- NIPO validates your application directly in the Madrid e-filing service.
- Communication about your application is done electronically through the service.
- Updated application status in real time in your WIPO account overview.
- The service covers the entire registration process.
Processing time in each country may vary, but is not normally longer than 18 months. If the trademark is not rejected within this period, it is considered registered in the country concerned.
Benefits of applying via the Madrid Protocol
- It is easier and cheaper to submit one international application under the Madrid Protocol than to apply in each country separately.
- You may broaden your international registration to include additional countries at a later date.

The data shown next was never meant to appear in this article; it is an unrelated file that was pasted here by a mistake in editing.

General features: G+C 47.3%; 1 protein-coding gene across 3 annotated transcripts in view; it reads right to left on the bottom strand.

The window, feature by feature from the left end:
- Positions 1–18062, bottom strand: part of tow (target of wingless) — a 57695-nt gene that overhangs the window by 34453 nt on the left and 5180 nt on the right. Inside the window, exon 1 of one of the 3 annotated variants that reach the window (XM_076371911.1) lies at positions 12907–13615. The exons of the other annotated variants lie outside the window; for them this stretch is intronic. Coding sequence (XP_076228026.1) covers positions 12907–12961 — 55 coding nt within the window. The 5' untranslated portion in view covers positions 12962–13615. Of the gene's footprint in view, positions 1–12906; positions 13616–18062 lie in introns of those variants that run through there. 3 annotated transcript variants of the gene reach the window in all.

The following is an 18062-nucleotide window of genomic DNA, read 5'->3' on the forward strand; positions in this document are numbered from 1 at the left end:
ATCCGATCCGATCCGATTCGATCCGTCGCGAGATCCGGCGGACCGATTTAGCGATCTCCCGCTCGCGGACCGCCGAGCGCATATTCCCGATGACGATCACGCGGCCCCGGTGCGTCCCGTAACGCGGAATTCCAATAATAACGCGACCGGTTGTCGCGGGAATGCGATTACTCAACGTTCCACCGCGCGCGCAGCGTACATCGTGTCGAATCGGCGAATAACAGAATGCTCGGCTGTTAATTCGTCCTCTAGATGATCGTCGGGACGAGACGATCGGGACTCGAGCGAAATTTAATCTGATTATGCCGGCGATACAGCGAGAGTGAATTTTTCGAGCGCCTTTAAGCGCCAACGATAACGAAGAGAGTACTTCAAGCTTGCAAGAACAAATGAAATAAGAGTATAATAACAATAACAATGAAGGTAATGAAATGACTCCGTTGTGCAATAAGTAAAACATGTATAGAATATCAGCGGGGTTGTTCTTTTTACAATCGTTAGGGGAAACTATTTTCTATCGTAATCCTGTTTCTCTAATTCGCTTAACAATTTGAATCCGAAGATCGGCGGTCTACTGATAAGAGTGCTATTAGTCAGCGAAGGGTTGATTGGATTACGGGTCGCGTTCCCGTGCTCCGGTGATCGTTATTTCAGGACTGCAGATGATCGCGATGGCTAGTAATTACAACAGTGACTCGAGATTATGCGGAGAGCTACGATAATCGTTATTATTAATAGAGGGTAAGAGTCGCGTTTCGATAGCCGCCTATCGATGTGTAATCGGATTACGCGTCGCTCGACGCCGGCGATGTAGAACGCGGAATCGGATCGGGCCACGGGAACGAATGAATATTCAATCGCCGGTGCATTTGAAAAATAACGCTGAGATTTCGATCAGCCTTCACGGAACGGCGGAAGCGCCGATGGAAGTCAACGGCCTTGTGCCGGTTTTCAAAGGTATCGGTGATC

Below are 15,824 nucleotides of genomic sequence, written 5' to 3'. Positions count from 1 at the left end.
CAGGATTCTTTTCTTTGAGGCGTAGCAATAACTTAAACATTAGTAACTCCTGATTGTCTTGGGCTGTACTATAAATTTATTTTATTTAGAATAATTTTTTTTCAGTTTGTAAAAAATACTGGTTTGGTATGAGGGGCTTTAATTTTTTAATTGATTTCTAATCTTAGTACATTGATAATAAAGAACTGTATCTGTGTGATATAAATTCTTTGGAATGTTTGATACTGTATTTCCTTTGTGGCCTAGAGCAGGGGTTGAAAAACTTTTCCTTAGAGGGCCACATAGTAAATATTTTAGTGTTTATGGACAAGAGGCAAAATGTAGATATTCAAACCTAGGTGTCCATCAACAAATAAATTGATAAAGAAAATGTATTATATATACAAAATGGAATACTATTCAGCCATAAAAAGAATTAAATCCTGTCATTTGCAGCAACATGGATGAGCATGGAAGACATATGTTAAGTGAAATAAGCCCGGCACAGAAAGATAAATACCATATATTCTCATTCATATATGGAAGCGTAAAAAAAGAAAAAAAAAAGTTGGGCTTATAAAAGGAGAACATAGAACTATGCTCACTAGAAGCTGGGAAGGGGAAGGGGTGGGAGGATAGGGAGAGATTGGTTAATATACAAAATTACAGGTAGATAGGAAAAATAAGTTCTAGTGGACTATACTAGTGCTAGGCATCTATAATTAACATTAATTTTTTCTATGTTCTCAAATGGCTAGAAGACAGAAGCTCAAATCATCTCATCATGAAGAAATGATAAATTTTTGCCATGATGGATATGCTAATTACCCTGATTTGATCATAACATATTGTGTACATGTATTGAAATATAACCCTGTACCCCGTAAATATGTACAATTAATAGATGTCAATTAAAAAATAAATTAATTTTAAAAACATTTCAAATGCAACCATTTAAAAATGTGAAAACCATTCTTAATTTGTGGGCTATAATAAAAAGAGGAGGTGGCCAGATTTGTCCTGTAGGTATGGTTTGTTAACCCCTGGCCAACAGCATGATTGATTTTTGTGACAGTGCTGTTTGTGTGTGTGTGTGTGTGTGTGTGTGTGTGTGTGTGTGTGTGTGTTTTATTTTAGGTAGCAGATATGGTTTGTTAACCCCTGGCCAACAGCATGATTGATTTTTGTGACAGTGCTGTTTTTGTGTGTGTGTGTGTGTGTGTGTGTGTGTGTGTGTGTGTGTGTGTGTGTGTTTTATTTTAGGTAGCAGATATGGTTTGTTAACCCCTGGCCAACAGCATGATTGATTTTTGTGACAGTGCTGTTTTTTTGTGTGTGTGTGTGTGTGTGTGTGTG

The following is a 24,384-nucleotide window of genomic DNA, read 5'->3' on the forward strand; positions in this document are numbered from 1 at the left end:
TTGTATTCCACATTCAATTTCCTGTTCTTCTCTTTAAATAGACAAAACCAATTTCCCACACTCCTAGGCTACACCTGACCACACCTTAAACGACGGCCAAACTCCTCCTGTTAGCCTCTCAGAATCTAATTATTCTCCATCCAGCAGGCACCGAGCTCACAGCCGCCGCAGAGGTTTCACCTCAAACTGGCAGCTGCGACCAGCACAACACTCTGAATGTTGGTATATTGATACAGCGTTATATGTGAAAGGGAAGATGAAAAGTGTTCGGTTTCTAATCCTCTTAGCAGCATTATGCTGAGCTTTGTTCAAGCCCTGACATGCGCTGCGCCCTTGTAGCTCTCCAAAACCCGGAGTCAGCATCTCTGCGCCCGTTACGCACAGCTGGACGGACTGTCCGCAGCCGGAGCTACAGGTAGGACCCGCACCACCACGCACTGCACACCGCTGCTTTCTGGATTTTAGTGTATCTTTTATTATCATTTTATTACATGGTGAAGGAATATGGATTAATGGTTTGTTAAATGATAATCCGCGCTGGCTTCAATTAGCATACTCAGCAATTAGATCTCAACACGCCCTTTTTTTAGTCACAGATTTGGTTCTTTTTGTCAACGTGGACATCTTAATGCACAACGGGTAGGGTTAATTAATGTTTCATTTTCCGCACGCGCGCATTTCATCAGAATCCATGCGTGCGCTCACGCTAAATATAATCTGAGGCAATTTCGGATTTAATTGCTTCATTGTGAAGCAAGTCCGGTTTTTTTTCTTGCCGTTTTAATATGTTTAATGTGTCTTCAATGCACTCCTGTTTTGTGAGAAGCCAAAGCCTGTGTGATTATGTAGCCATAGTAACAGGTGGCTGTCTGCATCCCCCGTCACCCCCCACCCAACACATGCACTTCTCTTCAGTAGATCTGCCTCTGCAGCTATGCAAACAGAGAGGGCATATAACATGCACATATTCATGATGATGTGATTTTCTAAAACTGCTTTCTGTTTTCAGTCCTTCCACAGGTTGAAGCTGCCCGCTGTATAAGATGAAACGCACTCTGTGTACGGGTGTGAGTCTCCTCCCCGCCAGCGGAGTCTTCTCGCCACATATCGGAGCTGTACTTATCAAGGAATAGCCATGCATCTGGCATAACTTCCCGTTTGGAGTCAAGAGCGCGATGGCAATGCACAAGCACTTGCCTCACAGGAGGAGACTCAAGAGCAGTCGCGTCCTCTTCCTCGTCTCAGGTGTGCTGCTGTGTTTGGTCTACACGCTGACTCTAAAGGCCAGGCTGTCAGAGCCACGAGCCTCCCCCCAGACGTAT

What does it cost to apply via the Madrid Protocol?
You pay a clearance fee of NOK 800 to the Norwegian Industrial Property Office. You must pay the invoice by the due date, or we will consider the application as not filed.
In addition to the clearance fee you must also pay international application fees to WIPO. The amount depends partly on how many countries you have selected in your application and how many classes of goods and services you have applied for. You can calculate the fee by using the WIPO fee calculator. The amounts are in Swiss francs.
WIPO fee calculator
How to apply for international trademark registration - payment
Renewals and other changes
Renewals and other changes to a registered international trademark (via the Madrid Protocol) must be made directly to WIPO. Only the initial examination takes place at NIPO. Other changes may be, for example, transfers and name changes.
Fees for renewing trademark registrations vary from country to country. To find out how much you have to pay in other countries, contact your patent attorney or the patent office in the country in question.